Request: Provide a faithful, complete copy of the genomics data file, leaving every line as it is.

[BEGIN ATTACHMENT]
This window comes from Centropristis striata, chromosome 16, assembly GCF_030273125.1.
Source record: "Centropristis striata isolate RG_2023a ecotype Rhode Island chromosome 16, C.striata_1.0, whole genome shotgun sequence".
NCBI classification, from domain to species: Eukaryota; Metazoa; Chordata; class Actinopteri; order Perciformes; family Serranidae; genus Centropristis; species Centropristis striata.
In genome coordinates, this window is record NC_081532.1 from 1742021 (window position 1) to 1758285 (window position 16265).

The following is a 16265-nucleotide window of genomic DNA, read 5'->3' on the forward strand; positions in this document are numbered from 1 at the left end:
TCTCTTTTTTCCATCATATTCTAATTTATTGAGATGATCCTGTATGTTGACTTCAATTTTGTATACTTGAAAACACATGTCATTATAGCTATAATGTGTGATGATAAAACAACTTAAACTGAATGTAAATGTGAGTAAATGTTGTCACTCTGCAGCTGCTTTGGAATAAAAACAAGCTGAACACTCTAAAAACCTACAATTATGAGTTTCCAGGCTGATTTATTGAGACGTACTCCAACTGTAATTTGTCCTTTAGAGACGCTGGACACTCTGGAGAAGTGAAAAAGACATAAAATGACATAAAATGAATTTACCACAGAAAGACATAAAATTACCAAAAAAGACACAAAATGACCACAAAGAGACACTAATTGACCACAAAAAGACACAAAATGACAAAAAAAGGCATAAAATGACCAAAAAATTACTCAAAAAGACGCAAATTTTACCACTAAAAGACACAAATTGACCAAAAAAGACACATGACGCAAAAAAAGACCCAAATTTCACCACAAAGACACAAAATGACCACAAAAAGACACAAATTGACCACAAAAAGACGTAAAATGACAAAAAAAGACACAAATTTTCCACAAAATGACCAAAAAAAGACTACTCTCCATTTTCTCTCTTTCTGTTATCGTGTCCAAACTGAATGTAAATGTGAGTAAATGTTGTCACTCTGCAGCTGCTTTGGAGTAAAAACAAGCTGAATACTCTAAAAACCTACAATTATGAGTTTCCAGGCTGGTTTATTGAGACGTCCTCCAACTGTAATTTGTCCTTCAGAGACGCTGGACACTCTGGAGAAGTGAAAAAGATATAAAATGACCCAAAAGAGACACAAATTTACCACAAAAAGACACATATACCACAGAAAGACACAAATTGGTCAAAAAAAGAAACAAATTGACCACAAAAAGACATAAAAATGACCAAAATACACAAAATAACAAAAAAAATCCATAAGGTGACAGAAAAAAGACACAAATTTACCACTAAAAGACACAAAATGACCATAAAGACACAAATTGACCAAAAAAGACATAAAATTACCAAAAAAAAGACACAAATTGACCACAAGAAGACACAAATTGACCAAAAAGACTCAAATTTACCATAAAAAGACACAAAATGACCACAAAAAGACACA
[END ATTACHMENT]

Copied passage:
This window comes from Centropristis striata, chromosome 16, assembly GCF_030273125.1.
Source record: "Centropristis striata isolate RG_2023a ecotype Rhode Island chromosome 16, C.striata_1.0, whole genome shotgun sequence".
NCBI classification, from domain to species: Eukaryota; Metazoa; Chordata; class Actinopteri; order Perciformes; family Serranidae; genus Centropristis; species Centropristis striata.
In genome coordinates, this window is record NC_081532.1 from 1742021 (window position 1) to 1758285 (window position 16265).

The following is a 16265-nucleotide window of genomic DNA, read 5'->3' on the forward strand; positions in this document are numbered from 1 at the left end:
TCTCTTTTTTCCATCATATTCTAATTTATTGAGATGATCCTGTATGTTGACTTCAATTTTGTATACTTGAAAACACATGTCATTATAGCTATAATGTGTGATGATAAAACAACTTAAACTGAATGTAAATGTGAGTAAATGTTGTCACTCTGCAGCTGCTTTGGAATAAAAACAAGCTGAACACTCTAAAAACCTACAATTATGAGTTTCCAGGCTGATTTATTGAGACGTACTCCAACTGTAATTTGTCCTTTAGAGACGCTGGACACTCTGGAGAAGTGAAAAAGACATAAAATGACATAAAATGAATTTACCACAGAAAGACATAAAATTACCAAAAAAGACACAAAATGACCACAAAGAGACACTAATTGACCACAAAAAGACACAAAATGACAAAAAAAGGCATAAAATGACCAAAAAATTACTCAAAAAGACGCAAATTTTACCACTAAAAGACACAAATTGACCAAAAAAGACACATGACGCAAAAAAAGACCCAAATTTCACCACAAAGACACAAAATGACCACAAAAAGACACAAATTGACCACAAAAAGACGTAAAATGACAAAAAAAGACACAAATTTTCCACAAAATGACCAAAAAAAGACTACTCTCCATTTTCTCTCTTTCTGTTATCGTGTCCAAACTGAATGTAAATGTGAGTAAATGTTGTCACTCTGCAGCTGCTTTGGAGTAAAAACAAGCTGAATACTCTAAAAACCTACAATTATGAGTTTCCAGGCTGGTTTATTGAGACGTCCTCCAACTGTAATTTGTCCTTCAGAGACGCTGGACACTCTGGAGAAGTGAAAAAGATATAAAATGACCCAAAAGAGACACAAATTTACCACAAAAAGACACATATACCACAGAAAGACACAAATTGGTCAAAAAAAGAAACAAATTGACCACAAAAAGACATAAAAATGACCAAAATACACAAAATAACAAAAAAAATCCATAAGGTGACAGAAAAAAGACACAAATTTACCACTAAAAGACACAAAATGACCATAAAGACACAAATTGACCAAAAAAGACATAAAATTACCAAAAAAAAGACACAAATTGACCACAAGAAGACACAAATTGACCAAAAAGACTCAAATTTACCATAAAAAGACACAAAATGACCACAAAAAGACACA